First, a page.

Pinehurst 2, Round 2
By Torleif Sorenson on 6/19/14
In our summary of the men's U.S. Open on Sunday evening, we noted the "first-guess" criticism of eventual champion Martin Kaymer electing to putt from off several of Pinehurst # 2's greens.
But longtime Canadian golf writer Ian Hutchinson has shared a very different viewpoint, courtesy of a very notable Canadian heroine: Sandra Post (right).
If you are not yet familiar with her, the Ontario native was the first Canadian to play on the LPGA Tour. In addition to winning the 1978 and 1979 Dinah Shore Winner's Circle (before it was designated a major championship), Post won the 1968 LPGA Championship at Pleasant Valley CC in Massachusetts.
Where NBC's Johnny Miller and Gary Koch frowned upon Kaymer putting from off the green, Post takes the opposite view — borne out of playing at Pinehurst since the 1950s:
"I believe in putting from the apron. I putt it from way back when there's nothing there. I like to keep the ball on the ground whenever I can."As for negotiating the fairways and hazards of the #2 Course, the honorable Post has thoughts as well:
"There are a lot of kicks and rolls. You saw it with the men. You're going to see it with the women. It's very penal. You have a very small target to hit.In fact, others have suggested that the women may play Pinehurst a bit more conservatively overall than the men did last week. This could be, in part, because the LPGA and the Ladies European Tour do not often go to courses like Pinehurst.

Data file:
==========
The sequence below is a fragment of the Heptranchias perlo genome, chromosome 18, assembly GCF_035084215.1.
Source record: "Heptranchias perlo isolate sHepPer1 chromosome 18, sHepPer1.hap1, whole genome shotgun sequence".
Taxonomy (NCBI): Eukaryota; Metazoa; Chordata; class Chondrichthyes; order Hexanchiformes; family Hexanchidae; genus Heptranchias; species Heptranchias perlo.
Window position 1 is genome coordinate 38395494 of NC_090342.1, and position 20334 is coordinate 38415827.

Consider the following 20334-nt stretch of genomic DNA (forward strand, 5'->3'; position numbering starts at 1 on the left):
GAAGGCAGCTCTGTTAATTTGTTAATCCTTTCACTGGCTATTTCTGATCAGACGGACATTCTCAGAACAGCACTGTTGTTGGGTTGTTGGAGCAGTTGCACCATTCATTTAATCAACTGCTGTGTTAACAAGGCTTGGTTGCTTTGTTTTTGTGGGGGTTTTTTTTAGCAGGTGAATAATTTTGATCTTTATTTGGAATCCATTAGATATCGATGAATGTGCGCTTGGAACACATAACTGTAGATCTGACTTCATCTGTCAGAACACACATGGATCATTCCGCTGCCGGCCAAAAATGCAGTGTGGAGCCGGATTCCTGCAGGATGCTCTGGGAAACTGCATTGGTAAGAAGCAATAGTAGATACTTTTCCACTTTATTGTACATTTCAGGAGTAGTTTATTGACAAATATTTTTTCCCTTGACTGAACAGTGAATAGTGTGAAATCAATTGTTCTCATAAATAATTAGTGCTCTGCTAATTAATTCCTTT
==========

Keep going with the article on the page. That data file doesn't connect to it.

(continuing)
"They're going to have to adapt very quickly," says Post.
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[ comments ]
whats wrong with putting on to the green or even running it on to the green from 50 to 150 yards away its not as TV spectacular as a shot rentering the atmosphere from high and landing couple of feet from the pin but from what I saw they weren't able to do that a Pinehurst the balls didn't stop.
I wactched them placeing pins (boring life I lead) at tpc scottsdale once last year and they threw balls on to the green to find where the soft spots were and the pins were nowhere near them. My halfpenny's worth for what its worth.
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